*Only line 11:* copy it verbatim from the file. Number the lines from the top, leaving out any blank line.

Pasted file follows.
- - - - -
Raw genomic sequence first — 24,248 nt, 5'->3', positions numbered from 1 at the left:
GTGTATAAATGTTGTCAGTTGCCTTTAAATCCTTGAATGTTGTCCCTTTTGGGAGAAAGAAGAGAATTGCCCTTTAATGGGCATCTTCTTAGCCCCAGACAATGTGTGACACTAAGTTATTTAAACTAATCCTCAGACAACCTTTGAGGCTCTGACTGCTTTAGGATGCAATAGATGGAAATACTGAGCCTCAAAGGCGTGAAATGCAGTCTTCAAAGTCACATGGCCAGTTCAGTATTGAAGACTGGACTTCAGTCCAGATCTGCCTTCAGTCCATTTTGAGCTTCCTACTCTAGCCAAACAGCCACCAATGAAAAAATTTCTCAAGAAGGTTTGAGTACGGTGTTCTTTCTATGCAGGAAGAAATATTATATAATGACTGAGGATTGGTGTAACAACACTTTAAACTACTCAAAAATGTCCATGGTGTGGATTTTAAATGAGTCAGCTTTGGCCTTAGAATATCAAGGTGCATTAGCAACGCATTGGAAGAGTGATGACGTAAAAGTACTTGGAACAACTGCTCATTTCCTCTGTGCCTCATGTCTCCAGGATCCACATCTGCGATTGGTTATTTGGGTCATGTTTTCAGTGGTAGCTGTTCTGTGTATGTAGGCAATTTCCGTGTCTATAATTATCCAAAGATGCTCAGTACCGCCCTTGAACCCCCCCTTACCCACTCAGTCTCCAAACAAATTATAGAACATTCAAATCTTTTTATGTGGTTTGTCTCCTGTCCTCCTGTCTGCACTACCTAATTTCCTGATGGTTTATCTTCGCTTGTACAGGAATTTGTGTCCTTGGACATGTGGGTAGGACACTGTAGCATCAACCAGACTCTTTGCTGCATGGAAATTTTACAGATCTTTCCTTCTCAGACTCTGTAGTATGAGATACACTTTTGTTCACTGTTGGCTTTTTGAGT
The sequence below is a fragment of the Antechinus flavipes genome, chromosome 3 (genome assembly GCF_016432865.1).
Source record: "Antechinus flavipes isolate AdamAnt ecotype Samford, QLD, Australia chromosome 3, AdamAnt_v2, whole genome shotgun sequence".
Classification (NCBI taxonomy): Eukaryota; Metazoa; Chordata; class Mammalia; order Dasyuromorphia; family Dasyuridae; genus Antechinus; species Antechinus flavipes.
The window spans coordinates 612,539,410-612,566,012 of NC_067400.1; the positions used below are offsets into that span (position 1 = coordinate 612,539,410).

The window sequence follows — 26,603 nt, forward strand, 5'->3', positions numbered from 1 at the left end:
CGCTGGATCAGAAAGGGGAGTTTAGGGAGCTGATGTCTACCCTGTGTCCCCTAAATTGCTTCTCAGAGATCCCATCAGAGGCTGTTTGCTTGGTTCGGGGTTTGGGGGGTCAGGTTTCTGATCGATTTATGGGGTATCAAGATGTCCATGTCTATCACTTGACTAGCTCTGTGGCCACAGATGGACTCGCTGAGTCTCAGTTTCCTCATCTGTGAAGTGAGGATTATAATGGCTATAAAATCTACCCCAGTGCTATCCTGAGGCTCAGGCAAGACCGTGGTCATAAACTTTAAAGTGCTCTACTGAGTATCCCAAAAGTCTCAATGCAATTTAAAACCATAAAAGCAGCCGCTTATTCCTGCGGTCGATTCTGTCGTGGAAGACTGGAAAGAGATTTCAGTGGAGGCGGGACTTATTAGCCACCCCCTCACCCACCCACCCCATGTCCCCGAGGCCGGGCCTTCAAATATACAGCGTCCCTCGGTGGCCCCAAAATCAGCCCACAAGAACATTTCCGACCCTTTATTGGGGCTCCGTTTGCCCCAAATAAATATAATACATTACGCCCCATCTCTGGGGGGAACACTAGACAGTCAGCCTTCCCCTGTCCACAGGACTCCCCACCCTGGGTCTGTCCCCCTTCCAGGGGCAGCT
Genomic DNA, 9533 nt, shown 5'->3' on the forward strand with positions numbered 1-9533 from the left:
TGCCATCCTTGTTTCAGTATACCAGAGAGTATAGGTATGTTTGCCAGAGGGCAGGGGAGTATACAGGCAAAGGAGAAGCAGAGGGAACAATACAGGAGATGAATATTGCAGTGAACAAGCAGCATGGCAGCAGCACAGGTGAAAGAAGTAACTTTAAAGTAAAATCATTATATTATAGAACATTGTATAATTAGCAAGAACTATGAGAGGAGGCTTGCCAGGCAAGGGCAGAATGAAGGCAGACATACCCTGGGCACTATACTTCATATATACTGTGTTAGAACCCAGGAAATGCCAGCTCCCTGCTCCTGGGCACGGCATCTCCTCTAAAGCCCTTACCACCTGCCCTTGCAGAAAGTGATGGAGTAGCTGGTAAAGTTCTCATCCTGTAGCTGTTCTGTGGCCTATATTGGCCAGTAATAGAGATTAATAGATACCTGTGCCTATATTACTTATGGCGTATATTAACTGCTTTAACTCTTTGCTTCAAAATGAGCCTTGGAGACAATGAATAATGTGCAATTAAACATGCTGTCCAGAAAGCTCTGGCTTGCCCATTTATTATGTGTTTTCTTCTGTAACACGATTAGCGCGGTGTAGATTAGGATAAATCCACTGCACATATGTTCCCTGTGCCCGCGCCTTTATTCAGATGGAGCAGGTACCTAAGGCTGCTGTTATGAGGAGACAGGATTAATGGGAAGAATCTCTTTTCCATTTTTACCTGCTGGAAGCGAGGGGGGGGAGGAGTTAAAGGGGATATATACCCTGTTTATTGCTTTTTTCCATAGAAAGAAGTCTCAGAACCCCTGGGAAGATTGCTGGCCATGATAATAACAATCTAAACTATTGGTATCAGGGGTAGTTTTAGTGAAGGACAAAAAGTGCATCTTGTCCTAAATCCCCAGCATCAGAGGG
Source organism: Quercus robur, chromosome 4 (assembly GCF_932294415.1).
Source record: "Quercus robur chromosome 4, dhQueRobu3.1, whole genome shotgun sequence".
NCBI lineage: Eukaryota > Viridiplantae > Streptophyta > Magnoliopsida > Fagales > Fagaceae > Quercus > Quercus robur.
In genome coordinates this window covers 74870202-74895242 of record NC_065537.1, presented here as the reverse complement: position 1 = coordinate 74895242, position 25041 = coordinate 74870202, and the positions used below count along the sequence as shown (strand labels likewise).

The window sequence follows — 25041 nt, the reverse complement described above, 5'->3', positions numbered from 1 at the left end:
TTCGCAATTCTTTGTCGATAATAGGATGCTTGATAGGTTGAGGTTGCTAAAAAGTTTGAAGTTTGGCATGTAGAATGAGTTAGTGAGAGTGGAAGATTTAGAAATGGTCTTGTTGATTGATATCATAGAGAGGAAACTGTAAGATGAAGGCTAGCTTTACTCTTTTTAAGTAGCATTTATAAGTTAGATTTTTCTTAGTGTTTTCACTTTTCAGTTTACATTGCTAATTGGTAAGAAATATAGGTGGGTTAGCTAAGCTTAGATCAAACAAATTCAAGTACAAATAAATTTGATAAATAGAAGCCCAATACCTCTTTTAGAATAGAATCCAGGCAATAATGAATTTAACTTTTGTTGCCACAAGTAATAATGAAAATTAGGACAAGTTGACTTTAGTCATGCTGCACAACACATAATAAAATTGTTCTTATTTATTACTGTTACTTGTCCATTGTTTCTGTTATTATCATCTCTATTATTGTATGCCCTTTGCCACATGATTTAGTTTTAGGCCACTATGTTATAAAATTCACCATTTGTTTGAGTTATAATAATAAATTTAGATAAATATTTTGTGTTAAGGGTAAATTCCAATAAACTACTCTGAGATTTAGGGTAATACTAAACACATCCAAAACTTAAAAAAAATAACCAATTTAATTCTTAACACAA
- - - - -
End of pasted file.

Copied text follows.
Source organism: Quercus robur, chromosome 4 (assembly GCF_932294415.1).